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The Answer to Houstonians’ Most Common Question about Their HOA


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HOAMost Houston homeowners live in a master-planned community with a homeowners association.  An HOA board is charged with making improvements as well as enforcing developers’ guidelines to protect property values.  However, homeowners often have disputes with their neighbors or their HOA, which can sometimes lead to lawsuits.

Can homeowners paint their door a certain color?  Who is responsible for a common fence?  How can unsightly plants be eliminated from a neighbor’s yard?  What happens if a neighbor is a hoarder?

To answer these questions and nip potential lawsuits in the bud, the Community Association Institute of Houston launched a hotline about 5 years ago to help homeowners with questions or concerns they may have about their HOAs.  A panel of experts, trained in property management but not law, take turns answering Houstonian’s questions.  “The hotline (832-251-1874) averages about 25-30 calls a month,” said Stephanie Ferrante, executive director of CAI Houston, a HOA industry association.

“Our challenge is to keep homeowners educated about their rights and responsibilities living in a HOA,” Ferrante said.  “As thousands of new residents move to Houston, HOAs are often confusing, especially if they’re different from where they come from.”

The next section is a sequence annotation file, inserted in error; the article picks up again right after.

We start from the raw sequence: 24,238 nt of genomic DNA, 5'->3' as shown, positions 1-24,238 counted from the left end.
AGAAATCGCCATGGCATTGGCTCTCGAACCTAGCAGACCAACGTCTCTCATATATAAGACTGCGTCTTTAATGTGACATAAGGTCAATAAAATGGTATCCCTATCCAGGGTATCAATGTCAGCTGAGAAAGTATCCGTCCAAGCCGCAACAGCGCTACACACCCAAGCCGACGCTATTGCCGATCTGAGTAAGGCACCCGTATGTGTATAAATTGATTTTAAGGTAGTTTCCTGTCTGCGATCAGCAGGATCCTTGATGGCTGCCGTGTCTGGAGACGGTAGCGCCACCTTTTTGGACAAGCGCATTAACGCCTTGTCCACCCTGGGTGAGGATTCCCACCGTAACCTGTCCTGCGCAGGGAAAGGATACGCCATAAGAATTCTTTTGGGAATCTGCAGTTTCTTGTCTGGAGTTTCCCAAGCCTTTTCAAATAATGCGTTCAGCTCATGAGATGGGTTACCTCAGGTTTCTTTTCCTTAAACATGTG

“The most common question posed by homeowners to community associations and property managers is whether a HOA can foreclose on a home,” Ferrante said.  The answer?  “Generally, if homeowners fail to pay their HOA assessments, the HOA can place a lien on the property,” she said.  “If you don’t pay your HOA fees, then the HOA can put a lien on your home and foreclose on it,”  Ferrante said.  “Everyone needs to pay their fair share so neighbors aren’t unduly burdened covering the cost of common elements everyone is responsible for.”

“If homeowners fall behind on HOA fees or penalties,”  she said, “it’s important to talk to the HOA board.  Homeowners have the right to a hearing and to negotiate a payment plan.”

“Neighborhoods are best managed and governed by the neighborhood,”  Ferrante said.  “Some homeowners think of their HOA board as just mean people, but they’re volunteers who do a lot of work for the community that’s often underappreciated.”

Article courtesy of Paul Takahashi with Houston Business Journal

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